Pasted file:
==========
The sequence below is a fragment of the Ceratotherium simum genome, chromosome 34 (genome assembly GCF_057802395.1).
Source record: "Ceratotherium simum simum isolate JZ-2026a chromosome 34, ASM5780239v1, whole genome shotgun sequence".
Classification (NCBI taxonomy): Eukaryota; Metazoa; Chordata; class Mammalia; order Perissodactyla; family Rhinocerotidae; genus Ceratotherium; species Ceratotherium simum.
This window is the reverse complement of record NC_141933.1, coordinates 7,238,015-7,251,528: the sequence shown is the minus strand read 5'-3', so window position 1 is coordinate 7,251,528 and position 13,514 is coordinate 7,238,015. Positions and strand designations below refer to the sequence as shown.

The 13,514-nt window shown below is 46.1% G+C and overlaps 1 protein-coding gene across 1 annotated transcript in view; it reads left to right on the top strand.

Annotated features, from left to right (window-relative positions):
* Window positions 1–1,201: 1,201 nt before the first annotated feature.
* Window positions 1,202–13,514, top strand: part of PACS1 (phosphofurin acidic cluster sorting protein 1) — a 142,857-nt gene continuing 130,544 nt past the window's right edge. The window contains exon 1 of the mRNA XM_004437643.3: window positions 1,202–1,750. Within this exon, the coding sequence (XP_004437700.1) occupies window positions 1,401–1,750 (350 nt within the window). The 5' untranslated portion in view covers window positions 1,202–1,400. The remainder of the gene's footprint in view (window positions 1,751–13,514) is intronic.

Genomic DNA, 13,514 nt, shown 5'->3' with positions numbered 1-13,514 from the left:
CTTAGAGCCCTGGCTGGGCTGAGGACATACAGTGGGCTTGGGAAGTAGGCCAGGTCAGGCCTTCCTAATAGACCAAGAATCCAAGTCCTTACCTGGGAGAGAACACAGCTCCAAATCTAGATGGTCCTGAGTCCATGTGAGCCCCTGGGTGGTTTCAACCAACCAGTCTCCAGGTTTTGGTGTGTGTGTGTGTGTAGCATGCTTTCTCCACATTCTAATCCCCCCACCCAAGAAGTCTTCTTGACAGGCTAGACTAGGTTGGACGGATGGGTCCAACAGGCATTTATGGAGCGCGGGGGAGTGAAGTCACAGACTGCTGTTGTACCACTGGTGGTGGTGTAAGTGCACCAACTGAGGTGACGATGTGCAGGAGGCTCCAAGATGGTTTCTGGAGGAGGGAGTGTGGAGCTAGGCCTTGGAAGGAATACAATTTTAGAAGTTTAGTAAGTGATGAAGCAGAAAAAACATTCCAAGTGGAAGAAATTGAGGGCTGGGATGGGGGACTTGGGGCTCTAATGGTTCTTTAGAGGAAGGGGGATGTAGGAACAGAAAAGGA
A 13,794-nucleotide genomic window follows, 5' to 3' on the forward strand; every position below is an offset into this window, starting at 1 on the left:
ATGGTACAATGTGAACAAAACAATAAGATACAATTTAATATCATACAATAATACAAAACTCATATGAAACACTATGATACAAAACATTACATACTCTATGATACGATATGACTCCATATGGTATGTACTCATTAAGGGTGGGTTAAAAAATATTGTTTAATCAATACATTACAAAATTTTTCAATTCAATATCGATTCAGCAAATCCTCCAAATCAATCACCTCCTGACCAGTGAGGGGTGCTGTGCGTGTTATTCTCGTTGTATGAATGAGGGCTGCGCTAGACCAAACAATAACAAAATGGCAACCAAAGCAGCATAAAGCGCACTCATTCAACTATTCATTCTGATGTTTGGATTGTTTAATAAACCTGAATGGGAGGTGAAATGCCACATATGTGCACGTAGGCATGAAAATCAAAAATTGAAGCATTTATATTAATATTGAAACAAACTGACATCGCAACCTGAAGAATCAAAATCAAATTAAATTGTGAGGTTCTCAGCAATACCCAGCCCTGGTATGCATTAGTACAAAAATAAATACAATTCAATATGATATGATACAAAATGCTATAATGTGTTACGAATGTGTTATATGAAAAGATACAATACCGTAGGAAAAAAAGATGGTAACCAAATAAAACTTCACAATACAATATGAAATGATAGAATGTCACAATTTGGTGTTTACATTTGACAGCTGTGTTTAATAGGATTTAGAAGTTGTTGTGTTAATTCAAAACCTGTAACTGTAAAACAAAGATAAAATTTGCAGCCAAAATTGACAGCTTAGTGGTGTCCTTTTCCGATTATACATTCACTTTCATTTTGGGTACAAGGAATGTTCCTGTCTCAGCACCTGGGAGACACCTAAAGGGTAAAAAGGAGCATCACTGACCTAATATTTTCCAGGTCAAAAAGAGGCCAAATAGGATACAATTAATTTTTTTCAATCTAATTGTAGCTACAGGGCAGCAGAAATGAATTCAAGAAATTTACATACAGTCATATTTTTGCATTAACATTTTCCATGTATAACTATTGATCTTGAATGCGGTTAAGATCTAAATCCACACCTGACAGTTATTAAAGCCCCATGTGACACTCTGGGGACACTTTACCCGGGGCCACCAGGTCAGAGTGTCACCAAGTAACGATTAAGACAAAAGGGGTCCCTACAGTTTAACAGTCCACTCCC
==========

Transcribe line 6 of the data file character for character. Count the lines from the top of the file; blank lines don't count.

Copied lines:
Annotated features, from left to right (window-relative positions):